Houses Bauer (nos. 6-7)


Veitingergasse 75 and 77

Constructed Area

53 m² (House 6)
51 m² (House 7)

As technical director of the Public Utility Settlement and Building Material Corporation (GESIBA) from 1927 onwards, Richard Bauer was responsible for the planning of numerous housing estates, including the Leopoldau Estate for the Unemployed in Vienna’s twenty-first district. He was also charged with the technical planning and organisation of the Werkbund Estate, where his role was expanded further by Josef Frank’s invitation to contribute a duplex immediately adjacent to the terrace by Josef Hoffmann (houses nos. 8–11).

Bauer’s two-storey houses on the corner of the streets Veitingergasse and Woinovichgasse are striking for their plain external elevations. Their near-square groundplans are identical and offer a living space of 81 m² each, which is accessed on the street side to the north. The entrance hall leads into the ground-floor working area with its kitchen, lavatory, and a secondary room. These are flanked by a large living room that runs the full depth of the house and thus provides cross-ventilation, its terrace door also offering direct access to the garden. Bauer’s areas for living and sleeping are divided between the two main floors. The hall staircase leads to the upper storey, which comprises two bedrooms, a further room, and a bathroom with lavatory. The bedrooms – one of which faces the street, the other the garden – are divided by a wall that was intended to incorporate fitted furniture. On the garden side, the bedroom and living room of house no. 7 both feature a tripartite opening – a French window on the first floor and a generous connection to the garden at ground level. The two stories of house no. 6 also have matching door and fenestration motifs (now quadripartite), but the bedroom receives a balcony that, as historical photographs show, could be enclosed by a curtain to increase privacy. The street fronts of the two houses, by contrast, are completely identical, both receiving generous fenestration.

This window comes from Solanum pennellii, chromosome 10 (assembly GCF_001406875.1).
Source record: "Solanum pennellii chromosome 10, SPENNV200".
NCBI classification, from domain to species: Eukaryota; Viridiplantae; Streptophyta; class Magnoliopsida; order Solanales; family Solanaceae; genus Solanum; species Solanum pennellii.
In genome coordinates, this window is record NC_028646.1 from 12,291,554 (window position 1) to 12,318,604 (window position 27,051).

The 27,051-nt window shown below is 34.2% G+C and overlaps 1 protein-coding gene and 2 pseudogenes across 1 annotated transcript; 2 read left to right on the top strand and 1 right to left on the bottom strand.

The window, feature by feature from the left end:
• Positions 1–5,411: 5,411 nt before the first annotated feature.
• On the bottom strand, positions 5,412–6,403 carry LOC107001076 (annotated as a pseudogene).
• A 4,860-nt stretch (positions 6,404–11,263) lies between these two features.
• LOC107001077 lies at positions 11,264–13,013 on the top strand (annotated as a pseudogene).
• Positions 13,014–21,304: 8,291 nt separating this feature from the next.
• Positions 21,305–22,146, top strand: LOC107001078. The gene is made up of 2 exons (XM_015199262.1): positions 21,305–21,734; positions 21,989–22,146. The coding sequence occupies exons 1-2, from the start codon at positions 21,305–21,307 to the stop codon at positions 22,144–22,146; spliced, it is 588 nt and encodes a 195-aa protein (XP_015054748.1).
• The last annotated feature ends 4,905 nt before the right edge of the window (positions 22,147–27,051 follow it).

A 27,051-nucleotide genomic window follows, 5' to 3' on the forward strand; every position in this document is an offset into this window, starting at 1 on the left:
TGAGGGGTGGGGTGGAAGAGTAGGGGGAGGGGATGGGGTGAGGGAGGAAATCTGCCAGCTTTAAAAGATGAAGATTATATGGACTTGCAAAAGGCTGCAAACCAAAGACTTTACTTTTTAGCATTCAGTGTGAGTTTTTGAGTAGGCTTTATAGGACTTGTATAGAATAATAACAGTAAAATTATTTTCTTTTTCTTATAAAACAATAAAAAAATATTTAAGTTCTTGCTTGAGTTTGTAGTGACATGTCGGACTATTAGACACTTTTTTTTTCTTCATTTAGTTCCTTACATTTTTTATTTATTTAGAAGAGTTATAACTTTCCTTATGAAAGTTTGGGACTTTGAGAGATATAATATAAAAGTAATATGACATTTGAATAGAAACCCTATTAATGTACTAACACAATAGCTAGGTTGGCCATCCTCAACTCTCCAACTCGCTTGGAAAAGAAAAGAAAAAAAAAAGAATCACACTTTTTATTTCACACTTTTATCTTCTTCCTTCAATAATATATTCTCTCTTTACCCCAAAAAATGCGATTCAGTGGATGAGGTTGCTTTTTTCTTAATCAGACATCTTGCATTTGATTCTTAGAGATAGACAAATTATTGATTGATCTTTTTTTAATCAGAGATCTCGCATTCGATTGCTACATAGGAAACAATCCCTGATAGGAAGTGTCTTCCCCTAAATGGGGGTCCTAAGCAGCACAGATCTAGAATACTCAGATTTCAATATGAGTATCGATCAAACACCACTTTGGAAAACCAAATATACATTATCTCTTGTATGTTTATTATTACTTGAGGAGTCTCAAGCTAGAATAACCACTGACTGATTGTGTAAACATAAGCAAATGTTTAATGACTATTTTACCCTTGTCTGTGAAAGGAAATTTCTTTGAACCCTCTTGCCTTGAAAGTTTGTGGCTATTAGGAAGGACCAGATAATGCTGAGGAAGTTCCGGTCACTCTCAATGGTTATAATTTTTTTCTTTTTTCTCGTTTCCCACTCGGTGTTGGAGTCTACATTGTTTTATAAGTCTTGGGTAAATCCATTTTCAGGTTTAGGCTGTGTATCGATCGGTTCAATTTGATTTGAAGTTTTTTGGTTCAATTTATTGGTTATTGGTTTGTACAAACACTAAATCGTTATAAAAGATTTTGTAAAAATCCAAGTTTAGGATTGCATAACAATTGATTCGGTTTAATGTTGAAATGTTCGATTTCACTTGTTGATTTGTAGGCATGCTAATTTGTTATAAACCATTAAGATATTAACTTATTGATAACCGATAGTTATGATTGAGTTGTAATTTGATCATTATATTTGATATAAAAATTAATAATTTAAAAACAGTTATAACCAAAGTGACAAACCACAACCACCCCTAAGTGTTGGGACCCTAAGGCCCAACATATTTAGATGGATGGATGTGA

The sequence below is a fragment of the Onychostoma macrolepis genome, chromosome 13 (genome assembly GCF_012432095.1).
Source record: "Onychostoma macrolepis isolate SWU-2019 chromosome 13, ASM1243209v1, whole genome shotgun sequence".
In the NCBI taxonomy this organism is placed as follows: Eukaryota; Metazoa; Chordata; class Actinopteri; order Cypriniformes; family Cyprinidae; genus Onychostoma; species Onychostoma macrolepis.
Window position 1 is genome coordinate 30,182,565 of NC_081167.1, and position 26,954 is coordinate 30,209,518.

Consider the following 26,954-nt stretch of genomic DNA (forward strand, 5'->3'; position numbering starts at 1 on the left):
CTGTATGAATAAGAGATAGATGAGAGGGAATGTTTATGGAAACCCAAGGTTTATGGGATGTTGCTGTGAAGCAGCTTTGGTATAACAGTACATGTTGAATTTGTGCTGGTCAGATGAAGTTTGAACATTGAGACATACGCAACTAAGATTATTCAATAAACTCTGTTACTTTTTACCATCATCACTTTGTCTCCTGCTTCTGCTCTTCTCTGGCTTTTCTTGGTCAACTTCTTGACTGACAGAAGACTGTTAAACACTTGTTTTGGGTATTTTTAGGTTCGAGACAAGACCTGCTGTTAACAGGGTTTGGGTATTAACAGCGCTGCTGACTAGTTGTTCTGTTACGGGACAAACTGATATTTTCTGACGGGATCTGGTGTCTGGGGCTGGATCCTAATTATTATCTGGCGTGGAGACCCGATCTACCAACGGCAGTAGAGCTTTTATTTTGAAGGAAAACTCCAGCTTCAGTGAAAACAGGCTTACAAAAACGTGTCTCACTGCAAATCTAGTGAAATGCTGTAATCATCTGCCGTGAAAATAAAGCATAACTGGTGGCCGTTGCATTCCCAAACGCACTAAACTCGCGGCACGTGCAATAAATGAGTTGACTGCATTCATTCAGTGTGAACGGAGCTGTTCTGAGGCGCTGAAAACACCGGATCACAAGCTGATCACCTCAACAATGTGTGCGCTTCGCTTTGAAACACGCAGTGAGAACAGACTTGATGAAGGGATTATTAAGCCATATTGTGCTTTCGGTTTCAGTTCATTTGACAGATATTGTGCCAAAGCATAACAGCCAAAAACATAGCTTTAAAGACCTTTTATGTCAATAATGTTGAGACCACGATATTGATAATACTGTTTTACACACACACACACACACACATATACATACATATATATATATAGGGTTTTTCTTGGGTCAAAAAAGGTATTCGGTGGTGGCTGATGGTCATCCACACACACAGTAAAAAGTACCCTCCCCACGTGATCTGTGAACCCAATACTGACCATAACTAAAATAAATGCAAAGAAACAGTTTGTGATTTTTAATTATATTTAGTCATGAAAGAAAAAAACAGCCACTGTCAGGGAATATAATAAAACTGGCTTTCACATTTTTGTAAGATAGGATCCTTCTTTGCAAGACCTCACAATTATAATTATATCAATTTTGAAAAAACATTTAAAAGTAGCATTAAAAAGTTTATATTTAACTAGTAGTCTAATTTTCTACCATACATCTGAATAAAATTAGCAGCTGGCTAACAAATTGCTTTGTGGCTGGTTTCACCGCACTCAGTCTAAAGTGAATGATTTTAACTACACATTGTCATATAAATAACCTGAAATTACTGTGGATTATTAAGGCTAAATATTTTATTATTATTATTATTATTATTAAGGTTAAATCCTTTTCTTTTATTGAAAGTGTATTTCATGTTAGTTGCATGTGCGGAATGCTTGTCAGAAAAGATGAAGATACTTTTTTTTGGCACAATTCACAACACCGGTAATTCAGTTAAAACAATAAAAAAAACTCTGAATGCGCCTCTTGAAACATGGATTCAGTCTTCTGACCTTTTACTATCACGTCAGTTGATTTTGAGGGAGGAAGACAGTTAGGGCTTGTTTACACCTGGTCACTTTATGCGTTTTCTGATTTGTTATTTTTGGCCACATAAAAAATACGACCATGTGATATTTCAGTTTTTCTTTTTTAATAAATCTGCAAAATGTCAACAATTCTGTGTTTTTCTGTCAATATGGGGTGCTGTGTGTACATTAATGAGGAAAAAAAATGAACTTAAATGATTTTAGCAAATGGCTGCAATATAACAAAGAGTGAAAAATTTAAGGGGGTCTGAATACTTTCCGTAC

GESIBA had already initiated a Kernhausaktion (Core House Campaign) in 1924, offering plans of houses that could be realised in several stages. As Bauer’s submitted plans for the Werkbund Estate show, houses nos. 6–7 were also conceived as ‘growing’ designs: during the first, single-storey building phase, the niche in the living room could be used as a bedroom, the secondary room as a bathroom. In its completed state, the house’s ‘sleeping niche’ became a sitting area, and the bathroom was transferred to the first floor. This is the scheme that was realised for the exhibition.

Text: Anna Stuhlpfarrer

Historic Floor Plans